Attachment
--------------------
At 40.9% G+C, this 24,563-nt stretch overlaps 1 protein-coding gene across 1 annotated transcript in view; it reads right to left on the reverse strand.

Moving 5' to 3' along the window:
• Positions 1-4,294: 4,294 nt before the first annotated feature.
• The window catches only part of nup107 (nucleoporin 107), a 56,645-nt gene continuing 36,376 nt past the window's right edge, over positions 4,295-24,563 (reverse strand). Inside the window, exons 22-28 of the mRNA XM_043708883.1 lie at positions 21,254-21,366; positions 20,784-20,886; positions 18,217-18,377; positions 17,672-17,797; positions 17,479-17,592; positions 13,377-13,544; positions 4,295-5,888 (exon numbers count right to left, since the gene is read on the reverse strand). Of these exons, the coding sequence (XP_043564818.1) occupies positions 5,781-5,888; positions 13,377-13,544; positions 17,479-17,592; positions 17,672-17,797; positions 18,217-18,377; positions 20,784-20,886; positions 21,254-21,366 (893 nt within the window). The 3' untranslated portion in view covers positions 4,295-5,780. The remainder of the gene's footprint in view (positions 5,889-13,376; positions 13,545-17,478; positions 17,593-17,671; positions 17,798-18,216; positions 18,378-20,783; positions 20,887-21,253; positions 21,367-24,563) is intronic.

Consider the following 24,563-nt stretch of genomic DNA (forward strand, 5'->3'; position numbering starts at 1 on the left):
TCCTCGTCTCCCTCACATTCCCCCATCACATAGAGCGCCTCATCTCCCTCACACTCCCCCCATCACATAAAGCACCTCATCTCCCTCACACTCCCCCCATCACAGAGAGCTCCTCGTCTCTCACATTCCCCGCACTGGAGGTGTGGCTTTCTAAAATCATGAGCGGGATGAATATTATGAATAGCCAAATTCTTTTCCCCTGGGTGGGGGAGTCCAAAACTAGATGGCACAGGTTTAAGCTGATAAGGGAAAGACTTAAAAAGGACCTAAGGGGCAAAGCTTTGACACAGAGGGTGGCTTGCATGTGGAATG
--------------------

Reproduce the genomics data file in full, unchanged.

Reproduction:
At 40.9% G+C, this 24,563-nt stretch overlaps 1 protein-coding gene across 1 annotated transcript in view; it reads right to left on the reverse strand.

Moving 5' to 3' along the window:
• Positions 1-4,294: 4,294 nt before the first annotated feature.
• The window catches only part of nup107 (nucleoporin 107), a 56,645-nt gene continuing 36,376 nt past the window's right edge, over positions 4,295-24,563 (reverse strand). Inside the window, exons 22-28 of the mRNA XM_043708883.1 lie at positions 21,254-21,366; positions 20,784-20,886; positions 18,217-18,377; positions 17,672-17,797; positions 17,479-17,592; positions 13,377-13,544; positions 4,295-5,888 (exon numbers count right to left, since the gene is read on the reverse strand). Of these exons, the coding sequence (XP_043564818.1) occupies positions 5,781-5,888; positions 13,377-13,544; positions 17,479-17,592; positions 17,672-17,797; positions 18,217-18,377; positions 20,784-20,886; positions 21,254-21,366 (893 nt within the window). The 3' untranslated portion in view covers positions 4,295-5,780. The remainder of the gene's footprint in view (positions 5,889-13,376; positions 13,545-17,478; positions 17,593-17,671; positions 17,798-18,216; positions 18,378-20,783; positions 20,887-21,253; positions 21,367-24,563) is intronic.

Consider the following 24,563-nt stretch of genomic DNA (forward strand, 5'->3'; position numbering starts at 1 on the left):
TCCTCGTCTCCCTCACATTCCCCCATCACATAGAGCGCCTCATCTCCCTCACACTCCCCCCATCACATAAAGCACCTCATCTCCCTCACACTCCCCCCATCACAGAGAGCTCCTCGTCTCTCACATTCCCCGCACTGGAGGTGTGGCTTTCTAAAATCATGAGCGGGATGAATATTATGAATAGCCAAATTCTTTTCCCCTGGGTGGGGGAGTCCAAAACTAGATGGCACAGGTTTAAGCTGATAAGGGAAAGACTTAAAAAGGACCTAAGGGGCAAAGCTTTGACACAGAGGGTGGCTTGCATGTGGAATG